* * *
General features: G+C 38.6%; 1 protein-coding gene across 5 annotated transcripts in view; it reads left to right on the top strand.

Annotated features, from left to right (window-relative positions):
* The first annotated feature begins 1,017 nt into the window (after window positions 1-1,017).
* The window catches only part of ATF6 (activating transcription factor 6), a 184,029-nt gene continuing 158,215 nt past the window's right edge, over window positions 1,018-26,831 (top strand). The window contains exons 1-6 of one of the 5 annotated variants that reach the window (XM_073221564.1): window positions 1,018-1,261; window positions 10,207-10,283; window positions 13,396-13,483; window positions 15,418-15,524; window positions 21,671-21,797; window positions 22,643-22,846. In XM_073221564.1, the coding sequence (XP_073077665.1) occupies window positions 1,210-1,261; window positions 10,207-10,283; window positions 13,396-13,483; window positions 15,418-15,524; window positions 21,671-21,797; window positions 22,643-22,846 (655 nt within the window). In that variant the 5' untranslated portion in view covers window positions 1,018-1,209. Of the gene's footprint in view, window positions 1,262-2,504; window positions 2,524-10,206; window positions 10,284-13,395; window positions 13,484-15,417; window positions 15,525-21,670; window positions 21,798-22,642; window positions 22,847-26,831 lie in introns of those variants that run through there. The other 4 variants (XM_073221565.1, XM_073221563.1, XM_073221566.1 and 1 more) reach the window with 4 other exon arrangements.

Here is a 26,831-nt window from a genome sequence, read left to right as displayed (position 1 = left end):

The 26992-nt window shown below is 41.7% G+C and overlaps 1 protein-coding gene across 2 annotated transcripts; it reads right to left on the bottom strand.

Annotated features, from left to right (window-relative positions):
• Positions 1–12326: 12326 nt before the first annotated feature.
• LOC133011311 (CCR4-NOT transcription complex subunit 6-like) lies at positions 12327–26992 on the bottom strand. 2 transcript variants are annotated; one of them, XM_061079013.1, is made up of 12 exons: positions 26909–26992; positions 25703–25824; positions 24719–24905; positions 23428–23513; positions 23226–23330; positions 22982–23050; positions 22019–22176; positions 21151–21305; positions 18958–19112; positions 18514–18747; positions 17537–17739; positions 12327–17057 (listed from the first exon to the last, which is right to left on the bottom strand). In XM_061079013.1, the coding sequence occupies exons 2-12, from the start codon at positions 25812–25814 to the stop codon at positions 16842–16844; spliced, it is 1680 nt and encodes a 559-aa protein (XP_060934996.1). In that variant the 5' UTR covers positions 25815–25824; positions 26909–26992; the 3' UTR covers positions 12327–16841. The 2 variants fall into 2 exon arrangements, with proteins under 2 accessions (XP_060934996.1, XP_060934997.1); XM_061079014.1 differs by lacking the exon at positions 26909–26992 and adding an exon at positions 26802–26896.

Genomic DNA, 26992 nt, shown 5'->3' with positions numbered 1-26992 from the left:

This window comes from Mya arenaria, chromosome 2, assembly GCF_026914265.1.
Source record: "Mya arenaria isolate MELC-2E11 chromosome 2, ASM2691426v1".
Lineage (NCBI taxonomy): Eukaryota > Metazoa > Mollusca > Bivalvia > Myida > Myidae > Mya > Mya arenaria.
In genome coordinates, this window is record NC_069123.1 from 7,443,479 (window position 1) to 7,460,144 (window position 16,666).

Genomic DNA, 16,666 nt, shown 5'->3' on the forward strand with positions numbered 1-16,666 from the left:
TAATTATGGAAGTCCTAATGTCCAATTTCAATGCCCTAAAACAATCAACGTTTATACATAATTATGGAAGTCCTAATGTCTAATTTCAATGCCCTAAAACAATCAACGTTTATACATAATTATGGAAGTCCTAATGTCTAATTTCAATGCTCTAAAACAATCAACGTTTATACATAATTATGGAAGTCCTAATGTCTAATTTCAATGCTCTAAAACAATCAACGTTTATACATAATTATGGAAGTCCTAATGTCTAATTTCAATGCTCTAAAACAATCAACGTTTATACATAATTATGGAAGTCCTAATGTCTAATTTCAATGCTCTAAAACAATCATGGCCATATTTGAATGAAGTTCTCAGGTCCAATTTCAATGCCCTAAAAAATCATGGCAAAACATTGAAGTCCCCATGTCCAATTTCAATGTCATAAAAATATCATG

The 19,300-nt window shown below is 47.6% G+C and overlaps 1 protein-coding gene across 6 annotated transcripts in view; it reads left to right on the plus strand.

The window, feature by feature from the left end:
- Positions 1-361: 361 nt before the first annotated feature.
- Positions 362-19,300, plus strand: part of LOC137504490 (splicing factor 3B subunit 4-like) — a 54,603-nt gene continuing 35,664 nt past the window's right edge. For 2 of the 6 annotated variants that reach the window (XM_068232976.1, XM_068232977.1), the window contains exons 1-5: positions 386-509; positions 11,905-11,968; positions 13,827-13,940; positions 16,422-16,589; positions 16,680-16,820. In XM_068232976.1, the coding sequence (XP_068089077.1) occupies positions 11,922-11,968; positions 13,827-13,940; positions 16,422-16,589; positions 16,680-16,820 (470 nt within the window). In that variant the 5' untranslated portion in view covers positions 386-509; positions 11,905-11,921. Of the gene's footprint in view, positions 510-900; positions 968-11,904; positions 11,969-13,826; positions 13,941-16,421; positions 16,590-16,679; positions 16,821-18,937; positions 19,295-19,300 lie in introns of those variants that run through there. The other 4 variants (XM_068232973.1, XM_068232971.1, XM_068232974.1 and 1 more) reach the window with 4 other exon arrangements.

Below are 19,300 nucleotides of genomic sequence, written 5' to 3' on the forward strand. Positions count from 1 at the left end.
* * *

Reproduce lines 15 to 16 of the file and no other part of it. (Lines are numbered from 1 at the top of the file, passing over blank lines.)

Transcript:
Genomic DNA, 16,666 nt, shown 5'->3' on the forward strand with positions numbered 1-16,666 from the left:
TAATTATGGAAGTCCTAATGTCCAATTTCAATGCCCTAAAACAATCAACGTTTATACATAATTATGGAAGTCCTAATGTCTAATTTCAATGCCCTAAAACAATCAACGTTTATACATAATTATGGAAGTCCTAATGTCTAATTTCAATGCTCTAAAACAATCAACGTTTATACATAATTATGGAAGTCCTAATGTCTAATTTCAATGCTCTAAAACAATCAACGTTTATACATAATTATGGAAGTCCTAATGTCTAATTTCAATGCTCTAAAACAATCAACGTTTATACATAATTATGGAAGTCCTAATGTCTAATTTCAATGCTCTAAAACAATCATGGCCATATTTGAATGAAGTTCTCAGGTCCAATTTCAATGCCCTAAAAAATCATGGCAAAACATTGAAGTCCCCATGTCCAATTTCAATGTCATAAAAATATCATG